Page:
BATON ROUGE, La. (AP) _ Missi Broussard says Christ saved her from a life of drugs, sin and barroom brawling through one of Jimmy Swaggart's ministries.

Now Swaggart's fall has shattered her belief in a man she had thought incorruptible, but she said her faith in God is unchanged.

''I had this image built of him (Swaggart). He could do no wrong,'' she said. ''Now I know differently. He can do wrong, he has done wrong, and he can do wrong again.''

Broussard said Swaggart's confession to an unspecified sin didn't sway her belief in God.

''Jimmy Swaggart did not change me. He did not have the power to do so. Jesus Christ changed me,'' she said.

She wasn't at church Sunday because she would have had to leave halfway through the service, but she did go to a service Wednesday.

Usually, she said, about 1,500 people meet in the Crossfire building, which will hold about 5,000. ''This past Wednesday night it was packed. They had to pull out seats for people to sit in.''

Broussard, 21, said she will continue to attend co-pastor Jim Rentz's services. But she doesn't know what she will do when Swaggart, who reportedly paid a prostitute to pose nude for him and tried to cover up the scandal, returns to the pulpit.

''The Lord is the one who led me to the church,'' she said. ''If he wants to lead me away, I'm open for him to do so. But I'm not going to sway on my own opinion of Jimmy Swaggart to decide whether I go or stay.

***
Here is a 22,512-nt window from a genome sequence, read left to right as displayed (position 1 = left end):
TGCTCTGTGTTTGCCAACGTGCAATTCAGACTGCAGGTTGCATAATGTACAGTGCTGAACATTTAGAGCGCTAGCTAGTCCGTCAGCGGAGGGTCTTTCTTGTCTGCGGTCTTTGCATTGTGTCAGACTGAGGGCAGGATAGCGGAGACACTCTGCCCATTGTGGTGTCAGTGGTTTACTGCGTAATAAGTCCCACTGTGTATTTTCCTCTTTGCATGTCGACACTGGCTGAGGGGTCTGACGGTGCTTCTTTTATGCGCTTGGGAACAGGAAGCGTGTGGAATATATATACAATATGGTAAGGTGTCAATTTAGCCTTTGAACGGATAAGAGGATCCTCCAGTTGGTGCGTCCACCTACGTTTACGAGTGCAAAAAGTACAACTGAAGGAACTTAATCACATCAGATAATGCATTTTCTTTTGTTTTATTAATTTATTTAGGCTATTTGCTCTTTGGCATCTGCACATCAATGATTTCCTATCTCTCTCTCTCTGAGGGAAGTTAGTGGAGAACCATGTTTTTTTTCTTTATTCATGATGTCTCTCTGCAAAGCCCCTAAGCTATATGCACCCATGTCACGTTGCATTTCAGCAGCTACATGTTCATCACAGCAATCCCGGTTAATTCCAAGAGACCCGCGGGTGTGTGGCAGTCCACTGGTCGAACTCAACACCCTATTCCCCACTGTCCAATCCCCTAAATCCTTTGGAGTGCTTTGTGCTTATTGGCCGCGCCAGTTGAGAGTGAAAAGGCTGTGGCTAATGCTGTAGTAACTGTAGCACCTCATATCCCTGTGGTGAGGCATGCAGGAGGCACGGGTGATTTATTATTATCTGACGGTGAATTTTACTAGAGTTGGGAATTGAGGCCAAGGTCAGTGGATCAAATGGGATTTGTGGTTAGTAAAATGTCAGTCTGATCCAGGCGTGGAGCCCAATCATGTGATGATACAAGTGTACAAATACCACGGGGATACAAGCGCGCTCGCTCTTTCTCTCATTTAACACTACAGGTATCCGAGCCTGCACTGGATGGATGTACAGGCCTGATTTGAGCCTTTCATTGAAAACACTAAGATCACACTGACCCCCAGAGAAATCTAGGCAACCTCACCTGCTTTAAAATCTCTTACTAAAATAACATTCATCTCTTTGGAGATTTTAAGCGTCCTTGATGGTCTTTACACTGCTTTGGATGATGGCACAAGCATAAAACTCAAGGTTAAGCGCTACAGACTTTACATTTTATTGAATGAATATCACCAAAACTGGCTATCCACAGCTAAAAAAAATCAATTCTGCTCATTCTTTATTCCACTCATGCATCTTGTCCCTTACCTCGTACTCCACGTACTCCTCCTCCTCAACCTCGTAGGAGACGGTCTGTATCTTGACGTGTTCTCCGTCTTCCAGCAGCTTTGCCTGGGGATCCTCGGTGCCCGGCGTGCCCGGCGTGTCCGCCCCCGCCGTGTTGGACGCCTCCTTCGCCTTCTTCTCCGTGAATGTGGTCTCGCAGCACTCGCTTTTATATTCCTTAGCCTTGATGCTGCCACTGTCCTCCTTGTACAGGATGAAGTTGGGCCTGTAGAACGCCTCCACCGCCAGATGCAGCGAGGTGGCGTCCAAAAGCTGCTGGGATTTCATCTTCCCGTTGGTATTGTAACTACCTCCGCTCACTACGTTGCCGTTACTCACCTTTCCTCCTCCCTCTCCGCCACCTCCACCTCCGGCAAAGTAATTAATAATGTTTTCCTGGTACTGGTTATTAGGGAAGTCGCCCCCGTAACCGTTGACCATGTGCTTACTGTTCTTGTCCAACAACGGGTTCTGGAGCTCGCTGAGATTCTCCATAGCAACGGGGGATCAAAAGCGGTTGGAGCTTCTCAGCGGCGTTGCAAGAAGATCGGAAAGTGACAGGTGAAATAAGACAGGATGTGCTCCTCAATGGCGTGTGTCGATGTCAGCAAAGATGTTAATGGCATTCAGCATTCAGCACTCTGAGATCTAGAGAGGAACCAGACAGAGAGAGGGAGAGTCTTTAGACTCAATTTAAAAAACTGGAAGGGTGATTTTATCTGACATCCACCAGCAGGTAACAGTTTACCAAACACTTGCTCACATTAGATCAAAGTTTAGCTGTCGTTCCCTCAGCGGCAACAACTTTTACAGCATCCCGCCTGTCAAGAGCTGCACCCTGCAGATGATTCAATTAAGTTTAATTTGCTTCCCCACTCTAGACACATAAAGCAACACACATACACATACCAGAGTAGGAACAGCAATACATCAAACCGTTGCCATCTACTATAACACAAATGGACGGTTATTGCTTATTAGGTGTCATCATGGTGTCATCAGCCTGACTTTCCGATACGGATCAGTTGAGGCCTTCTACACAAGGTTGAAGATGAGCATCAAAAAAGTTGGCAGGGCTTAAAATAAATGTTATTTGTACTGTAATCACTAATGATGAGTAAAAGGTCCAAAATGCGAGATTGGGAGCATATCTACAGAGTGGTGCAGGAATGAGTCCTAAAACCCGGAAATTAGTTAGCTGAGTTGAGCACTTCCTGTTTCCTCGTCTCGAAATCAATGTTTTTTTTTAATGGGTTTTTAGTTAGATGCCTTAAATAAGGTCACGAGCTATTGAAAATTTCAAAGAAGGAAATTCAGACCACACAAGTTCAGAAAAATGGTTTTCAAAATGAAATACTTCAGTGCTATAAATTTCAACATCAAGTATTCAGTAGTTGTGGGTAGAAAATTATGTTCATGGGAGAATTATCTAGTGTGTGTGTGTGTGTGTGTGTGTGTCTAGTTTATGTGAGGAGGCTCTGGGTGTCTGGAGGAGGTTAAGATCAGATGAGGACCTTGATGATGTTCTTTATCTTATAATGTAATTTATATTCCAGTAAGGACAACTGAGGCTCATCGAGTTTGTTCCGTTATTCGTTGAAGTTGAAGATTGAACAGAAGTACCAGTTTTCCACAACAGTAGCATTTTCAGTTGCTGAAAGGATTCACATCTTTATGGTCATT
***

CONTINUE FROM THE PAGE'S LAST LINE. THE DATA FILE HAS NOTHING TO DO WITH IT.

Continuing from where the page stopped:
''I really do feel like that speaks to most of the church. They're looking to God now because they've learned their lesson looking to a man.''

Michael and Lisa Sexton never saw Swaggart as anything more than human.

''He's a man, and all men make mistakes,'' said Sexton, who left his home state of Idaho last year to be closer to Swaggart and his ministry.

''I feel nothing but love in my heart for him and his family,'' said Mrs. Sexton, 21. ''He is a man of integrity for being able to stand there and confess.''

The Sextons met about seven years ago at an Assembly of God youth group in Idaho, where they began watching Swaggart on television. They began donating to his ministry about four years ago, and first visited his Family Worship Center in Baton Rouge 15 months ago.

''I felt the Lord wanted us to relocate,'' said Sexton, 27. He got a job at the Waterford 3 nuclear power plant in Taft. They moved last August to Luling and drive 90 minutes every Sunday to and from Swaggart's church in Baton Rouge.

Sexton said he was shocked by Swaggart's confession, but thinks it was a good thing.

''It needed to happen. I sense he was somewhat relieved, because he's going to get the help he needs.''

And he said the sin doesn't change the good done by Swaggart's ministries, which feed thousands of children a day and provide medical care and other services to the poor.

''No one will ever know how many lives it (ministry) has touched,'' he said.

After Sunday's worship service during which Swaggart thanked the congregation for their support, Irma Keel voiced faith in her troubled minister.

''I think Brother Swaggart's a great pastor and I think God will bring him out,'' she said. ''You see, God forgives us for everything we do. He has the advocate with the father. He's my brother in Christ.''

''You have to forgive and forget,'' said David Wilkerson, another congregation member. ''You have to go on in the Lord.''